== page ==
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I send signals using the FS1000A, i.e. 433MHz. The module has a pin named "ANT", where I can solder an antenna, like a short piece of wire.

As the sender's range is not that far, I want to increase the range. Having basic knowledge in LC circuits, I thought that I could proceed the following:

According to the thomoson equation:

enter image description here

I need ideal values for L and C to get best range for a certain (here 433MHz) frequency. According to the following circuit, the capacity is 7pF:

enter image description here

So can I just connect an electromagnetic coil (i.e. coiling a piece of wire) having the right inductance L.

That would be true if it was a LC circuit. However, the antenna itself is a dipole antenna, so that I have to use other equations in order to determine the ideal parameters of the antenna. I know that the minimum length is λ/2 and every k*λ/2 (k in ℕ) works well. How does k influence the range? It is better to connect a electromagnetic coil instead of just a piece of straight wire, right? How do i determine electromagnetic coil's parameters (length, ...), as I cannot use the equations above for this purpose, can I?

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    \$\begingroup\$ The circuit you have titled FS1000A shows a monopole antenna not a dipole antenna. Beneath all the misguidance I think there is a good question here such as, "A monopole antenna is resonant at 0.25 wavelengths and has well-known characteristics but, if it were 1.25 wavelengths, how well would it perform as a transmitting antenna (or a receiving antenna". Maybe you should ask that? \$\endgroup\$ – Andy aka Apr 22 '17 at 14:55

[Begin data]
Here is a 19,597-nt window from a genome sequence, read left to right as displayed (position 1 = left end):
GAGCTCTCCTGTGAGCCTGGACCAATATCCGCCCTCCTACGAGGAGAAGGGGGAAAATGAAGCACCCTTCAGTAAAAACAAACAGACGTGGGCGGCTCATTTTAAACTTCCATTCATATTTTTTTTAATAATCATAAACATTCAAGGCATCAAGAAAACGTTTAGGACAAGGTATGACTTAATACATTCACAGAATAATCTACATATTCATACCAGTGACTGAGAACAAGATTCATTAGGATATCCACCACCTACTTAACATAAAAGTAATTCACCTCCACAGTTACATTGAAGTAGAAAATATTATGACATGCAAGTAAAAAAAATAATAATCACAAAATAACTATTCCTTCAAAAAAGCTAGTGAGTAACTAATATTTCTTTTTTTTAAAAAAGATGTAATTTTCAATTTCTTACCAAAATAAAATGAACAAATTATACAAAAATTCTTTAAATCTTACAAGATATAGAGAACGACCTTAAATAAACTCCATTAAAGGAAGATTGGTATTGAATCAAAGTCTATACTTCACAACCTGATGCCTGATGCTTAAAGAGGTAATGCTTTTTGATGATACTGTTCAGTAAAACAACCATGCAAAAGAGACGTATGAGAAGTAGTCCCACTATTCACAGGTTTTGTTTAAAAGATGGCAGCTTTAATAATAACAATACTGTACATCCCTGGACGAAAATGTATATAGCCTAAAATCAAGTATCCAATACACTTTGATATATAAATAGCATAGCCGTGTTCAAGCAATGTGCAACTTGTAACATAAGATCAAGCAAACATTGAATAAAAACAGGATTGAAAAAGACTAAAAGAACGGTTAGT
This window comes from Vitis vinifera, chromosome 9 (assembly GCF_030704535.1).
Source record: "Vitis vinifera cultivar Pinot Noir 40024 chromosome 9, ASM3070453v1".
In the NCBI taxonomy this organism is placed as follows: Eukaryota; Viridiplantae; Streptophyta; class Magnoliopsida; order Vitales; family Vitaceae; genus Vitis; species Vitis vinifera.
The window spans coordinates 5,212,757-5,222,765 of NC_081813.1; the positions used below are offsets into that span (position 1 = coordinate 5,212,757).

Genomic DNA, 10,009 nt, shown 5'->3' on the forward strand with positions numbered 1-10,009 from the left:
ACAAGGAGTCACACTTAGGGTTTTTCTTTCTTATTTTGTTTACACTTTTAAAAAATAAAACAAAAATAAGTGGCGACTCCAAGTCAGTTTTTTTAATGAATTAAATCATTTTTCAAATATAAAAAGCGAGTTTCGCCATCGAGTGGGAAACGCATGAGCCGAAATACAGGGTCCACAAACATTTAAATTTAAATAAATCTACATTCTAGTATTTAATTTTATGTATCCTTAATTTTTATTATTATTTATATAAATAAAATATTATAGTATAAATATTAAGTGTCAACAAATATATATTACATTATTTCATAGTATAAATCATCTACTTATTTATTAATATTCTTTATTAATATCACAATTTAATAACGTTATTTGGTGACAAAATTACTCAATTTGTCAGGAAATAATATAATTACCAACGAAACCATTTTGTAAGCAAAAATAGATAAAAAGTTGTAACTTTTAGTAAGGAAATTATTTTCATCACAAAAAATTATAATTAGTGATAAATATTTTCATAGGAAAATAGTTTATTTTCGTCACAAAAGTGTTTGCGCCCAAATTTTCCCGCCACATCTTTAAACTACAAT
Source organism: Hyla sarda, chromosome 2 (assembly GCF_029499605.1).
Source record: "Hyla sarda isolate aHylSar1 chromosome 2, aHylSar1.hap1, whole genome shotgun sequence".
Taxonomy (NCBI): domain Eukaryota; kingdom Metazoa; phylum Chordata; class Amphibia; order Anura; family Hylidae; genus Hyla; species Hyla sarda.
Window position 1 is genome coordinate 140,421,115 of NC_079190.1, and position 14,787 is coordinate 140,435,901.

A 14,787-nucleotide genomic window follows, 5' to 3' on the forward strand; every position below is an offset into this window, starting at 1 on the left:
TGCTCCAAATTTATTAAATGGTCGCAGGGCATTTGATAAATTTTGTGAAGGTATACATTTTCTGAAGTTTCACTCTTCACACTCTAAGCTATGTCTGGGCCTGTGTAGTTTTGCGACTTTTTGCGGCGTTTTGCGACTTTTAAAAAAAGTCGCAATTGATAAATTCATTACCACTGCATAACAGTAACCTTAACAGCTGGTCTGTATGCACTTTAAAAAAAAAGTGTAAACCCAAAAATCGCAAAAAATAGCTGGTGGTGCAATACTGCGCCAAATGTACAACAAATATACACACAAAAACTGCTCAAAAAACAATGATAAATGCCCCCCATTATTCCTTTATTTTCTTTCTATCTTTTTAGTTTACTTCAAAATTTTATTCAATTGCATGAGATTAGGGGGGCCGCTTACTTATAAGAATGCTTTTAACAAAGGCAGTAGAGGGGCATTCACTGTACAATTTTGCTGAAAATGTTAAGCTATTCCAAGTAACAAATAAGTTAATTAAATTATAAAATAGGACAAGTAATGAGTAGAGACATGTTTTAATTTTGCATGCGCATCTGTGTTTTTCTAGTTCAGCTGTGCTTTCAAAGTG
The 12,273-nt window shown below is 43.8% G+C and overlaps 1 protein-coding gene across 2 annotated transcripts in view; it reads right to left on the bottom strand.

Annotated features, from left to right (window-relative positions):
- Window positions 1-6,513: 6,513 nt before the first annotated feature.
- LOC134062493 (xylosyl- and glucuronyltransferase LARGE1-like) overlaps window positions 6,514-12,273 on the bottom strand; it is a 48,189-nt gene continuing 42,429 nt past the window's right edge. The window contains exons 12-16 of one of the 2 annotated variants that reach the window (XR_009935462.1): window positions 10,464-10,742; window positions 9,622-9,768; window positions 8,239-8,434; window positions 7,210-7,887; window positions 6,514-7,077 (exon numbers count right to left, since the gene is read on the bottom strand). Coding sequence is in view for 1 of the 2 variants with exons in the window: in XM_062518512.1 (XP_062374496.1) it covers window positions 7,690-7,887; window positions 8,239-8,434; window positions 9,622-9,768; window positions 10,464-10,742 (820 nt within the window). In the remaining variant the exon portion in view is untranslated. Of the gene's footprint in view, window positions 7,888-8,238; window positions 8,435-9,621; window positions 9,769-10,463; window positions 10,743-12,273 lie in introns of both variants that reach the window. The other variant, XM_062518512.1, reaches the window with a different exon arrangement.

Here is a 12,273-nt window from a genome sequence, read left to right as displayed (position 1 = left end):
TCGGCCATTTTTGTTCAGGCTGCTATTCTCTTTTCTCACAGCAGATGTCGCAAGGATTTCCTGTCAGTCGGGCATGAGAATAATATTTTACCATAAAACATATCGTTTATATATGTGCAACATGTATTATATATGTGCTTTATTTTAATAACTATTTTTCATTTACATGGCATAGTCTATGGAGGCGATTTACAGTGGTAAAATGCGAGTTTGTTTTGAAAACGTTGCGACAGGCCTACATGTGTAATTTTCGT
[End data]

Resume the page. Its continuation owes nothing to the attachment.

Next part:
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From a theoretical perspective, (from my Ham radio days about 50 years ago) the ideal antenna is one where the Inductive and Capacitive Reactance cancel out, leaving pure resistance. If that pure resistance matches the internal resistance on the transmitter side, the maximum amount of power is transferred to the antenna and radiated into space. An SWR meter is usually used to measure the forward vs. reflected power between the transmitter and antenna. A standing wave ratio of 1:1, the ideal, means that the final amplifier, VT1 in this example, is matched to the antenna. At other ratios the power that isn't transmitted is dissipated as heat on the collector of the transistor instead. Measuring these values in a low-power setting like this would be very difficult. Hence the recommendation that you would be best to use some multiple of a quarter-wavelength for the legs of your antenna. That way, as is illustrated in the antenna graphs, the "electric waves" stand on the wire like a plucked guitar string and you end up feeding the antenna at a point where the load appears purely resistive. At longer lengths the load appears inductive; shorter, capacitive. If shorter, you can slightly compensate for that with an inductor, called a base loading coil, which will help with matching, but will not really help with radiation. You can find more practical info in the ARRL Antenna Book.

I appreciate you posting the schematic. I'm just starting to work with these cheap 433 MHz transmitter/receiver pairs. I have found that they generate harmonics everywhere along the spectrum. Harmonics are wasted energy, which is probably why their range is so bad. Also, the receivers have a very broad bandwidth to accommodate the variation in the transmitter crystals. This makes them subject to interference not just from other transmitters, but just about every key fob, garage door opener and radio-controlled toy out there.

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Basic knowledge is a dangerous thing, but your question of radiation pattern for short or longer dipoles is a worthy one. As always, radiation in one particular direction is at the expense of radiation in favorable directions. These graphs are normalized, so that antenna "gain" is not apparent.
patterns for various lengths of half-wave dipoles

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